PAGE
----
Kamula
Wawoi
RegionWestern Province, Papua New Guinea
Native speakers
800 (1998)[1]
Trans–New Guinea or unclassified
Language codes
ISO 639-3xla
Glottologkamu1260
ELPKamula
Kamula language.svg
Map: The Kamula language of New Guinea
  The Kamula language
  Other Trans–New Guinea languages
  Other Papuan languages
  Austronesian languages
  Uninhabited
Coordinates: 6°57′07″S 142°39′17″E / 6.951833°S 142.654804°E / -6.951833; 142.654804 (Kasigi)
Map all coordinates using: OpenStreetMap  Download coordinates as: KML

Kamula (Kamira, Wawoi) is a Trans–New Guinea language that is unclassified within that family in the classification of Malcolm Ross (2005). Noting insufficient evidence, Pawley and Hammarström (2018) leave it as unclassified.[2]

Demographics

Kamula is spoken in two widely separated areas,[2]: 80  including in Kamiyami village of the Wawoi Falls area in Bamu Rural LLG, Western Province, Papua New Guinea.[3]

Routamaa (1994: 7) estimates that there are about 800 speakers of Kamula located in 3 villages in Western Province, with no dialectal differences reported.[4] This is because the Kamula had originally lived in camps near Samokopa in the northern area, but a group had split off and moved to Wasapea in the south only around 50 years ago.[5]: 14 

In the northern villages of Kesiki and Samokopa, Kamula children were reported as preferring to speak Doso over Kamula. A minority of Kamula people in the northern area also live in Dibiyaso-speaking villages, where they are multilingual in Kamula, Doso, and Dibiyaso. Kamula people in the southern village of Wasapea are also fluent in Gogodala.[6]

Classification

The little data that exists for Kamula pronouns does not fit in with the neighboring East Strickland or Bosavi languages (though 1sg likely reflects proto-TNG *na), so Kamula is best left as an unclassified language an independent branch of Trans–New Guinea pending further study.

Attested pronouns are 1sg nɛ̃, 2sg wɛ̃, and ̩pl diɛ.

Phonology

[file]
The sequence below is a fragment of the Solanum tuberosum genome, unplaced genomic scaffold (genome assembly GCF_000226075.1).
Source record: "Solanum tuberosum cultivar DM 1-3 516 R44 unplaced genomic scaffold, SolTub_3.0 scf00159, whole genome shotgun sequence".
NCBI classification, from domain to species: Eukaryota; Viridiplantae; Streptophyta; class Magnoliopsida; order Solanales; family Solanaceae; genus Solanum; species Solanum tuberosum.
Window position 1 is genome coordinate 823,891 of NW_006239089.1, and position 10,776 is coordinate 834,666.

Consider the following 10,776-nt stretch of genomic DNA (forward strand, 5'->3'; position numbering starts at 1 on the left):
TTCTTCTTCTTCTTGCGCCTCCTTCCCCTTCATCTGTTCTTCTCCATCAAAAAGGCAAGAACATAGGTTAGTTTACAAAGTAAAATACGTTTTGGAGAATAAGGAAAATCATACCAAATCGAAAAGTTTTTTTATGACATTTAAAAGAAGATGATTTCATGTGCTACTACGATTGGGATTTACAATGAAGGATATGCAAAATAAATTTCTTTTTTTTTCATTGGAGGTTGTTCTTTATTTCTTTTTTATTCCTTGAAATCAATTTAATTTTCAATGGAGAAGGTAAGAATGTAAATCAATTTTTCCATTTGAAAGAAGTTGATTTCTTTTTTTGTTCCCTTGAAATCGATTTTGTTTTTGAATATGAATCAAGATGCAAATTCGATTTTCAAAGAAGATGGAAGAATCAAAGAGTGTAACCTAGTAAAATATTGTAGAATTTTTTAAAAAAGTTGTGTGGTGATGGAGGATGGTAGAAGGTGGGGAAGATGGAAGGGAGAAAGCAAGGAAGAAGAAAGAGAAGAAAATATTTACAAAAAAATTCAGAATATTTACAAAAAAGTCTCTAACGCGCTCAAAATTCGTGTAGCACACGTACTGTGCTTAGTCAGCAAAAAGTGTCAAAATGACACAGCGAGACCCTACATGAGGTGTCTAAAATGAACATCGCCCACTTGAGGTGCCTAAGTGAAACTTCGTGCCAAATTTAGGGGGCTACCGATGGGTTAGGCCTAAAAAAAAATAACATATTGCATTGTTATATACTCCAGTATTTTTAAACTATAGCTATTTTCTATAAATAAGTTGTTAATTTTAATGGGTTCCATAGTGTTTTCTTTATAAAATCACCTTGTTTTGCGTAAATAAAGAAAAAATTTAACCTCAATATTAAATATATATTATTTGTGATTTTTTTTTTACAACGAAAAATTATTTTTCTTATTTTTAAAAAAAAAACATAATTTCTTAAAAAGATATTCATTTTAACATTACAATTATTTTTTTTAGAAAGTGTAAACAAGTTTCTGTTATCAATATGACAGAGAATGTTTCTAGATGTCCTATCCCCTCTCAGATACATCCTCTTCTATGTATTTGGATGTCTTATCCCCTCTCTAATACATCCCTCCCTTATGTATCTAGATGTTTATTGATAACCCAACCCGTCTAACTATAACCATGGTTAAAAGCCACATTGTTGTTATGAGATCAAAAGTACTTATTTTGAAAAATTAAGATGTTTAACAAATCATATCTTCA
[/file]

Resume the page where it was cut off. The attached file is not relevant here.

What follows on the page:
Kamula phonology:[8]

Consonants

Kamula has 12 consonants.

Bilabial Dental Alveolar Palatal Velar Glottal
plosive p d k ɡ
nasal m n
fricative s h
approximant w j
lateral approximant l

Vowels

Kamula has 7 vowels.

Front Central Back
close i u
close-mid e o
open-mid ɛ ɔ
open a

Vocabulary

The following basic vocabulary words are from Dutton (2010),[9] Reesink (1976),[10] and Shaw (1986),[11] as cited in the Trans-New Guinea database:[12]

gloss Kamula
head dokupala; tɔkɔnʌlʌ
hair kokosasi; kɔkɔsʌse
ear molo; mɔlɔ
eye inʌma; inoma
nose mu; mũ
tooth ɛpe
tongue te; tɛ
leg ɛtɛ; hetei
louse iyʌ; iya
dog ɛsemala; esemʌlʌ
pig ʌľiʌ
bird tea
egg temoko; temɔkɔ
blood umali; umʌ:li
bone ɛľu; ɛro
skin kapala; kʌpʌlʌ
breast mɛmɛ
tree dali; tʌli
man ɔpɔlʌimi; opřami
woman eya; ɛ̃yã
sun sali; sʌľi
moon mama; mʌmʌ
water yu
fire deľʌpʌ; dřaƀa
stone ewʌľʌ; yawařa
road, path api
name hi
eat dampřoma; tʌɛdɔma
one hatropɛ; hʌtɔlɔp
two dapiamɛtɛ; depiʌmɛtɛ

References

  1. ^ Kamula at Ethnologue (18th ed., 2015) (subscription required)
  2. ^ a b Pawley, Andrew; Hammarström, Harald (2018). "The Trans New Guinea family". In Palmer, Bill (ed.). The Languages and Linguistics of the New Guinea Area: A Comprehensive Guide. The World of Linguistics. Vol. 4. Berlin: De Gruyter Mouton. pp. 21–196. ISBN 978-3-11-028642-7.
  3. ^ Eberhard, David M.; Simons, Gary F.; Fennig, Charles D., eds. (2019). "Papua New Guinea languages". Ethnologue: Languages of the World (22nd ed.). Dallas: SIL International.
  4. ^ Routamaa, Judy. 1994. Kamula grammar essentials.
  5. ^ Routamaa, Judy. 1997. Orthography paper Kamula, Western province.
  6. ^ a b Routamaa, Iska and Judy Routamaa. 1996. Dialect survey report of the Kamula language, Western province.
  7. ^ United Nations in Papua New Guinea (2018). "Papua New Guinea Village Coordinates Lookup". Humanitarian Data Exchange. 1.31.9.
  8. ^ Routamaa, Judy. 1995. Kamula phonology essentials.
  9. ^ Dutton, Tom E. 2010. Reconstructing Proto Koiarian: The history of a Papuan language family. Canberra: Pacific Linguistics.
  10. ^ Reesink, Ger. 1976. Languages of the Aramia River Area. Papers in New Guinea Linguistics No. 19. Canberra: Pacific Linguistics.
  11. ^ Shaw, R.D. "The Bosavi language family". In Laycock, D., Seiler, W., Bruce, L., Chlenov, M., Shaw, R.D., Holzknecht, S., Scott, G., Nekitel, O., Wurm, S.A., Goldman, L. and Fingleton, J. editors, Papers in New Guinea Linguistics No. 24. A-70:45-76. Pacific Linguistics, The Australian National University, 1986. doi:10.15144/PL-A70.45
  12. ^ Greenhill, Simon (2016). "TransNewGuinea.org - database of the languages of New Guinea". Retrieved 2020-11-05.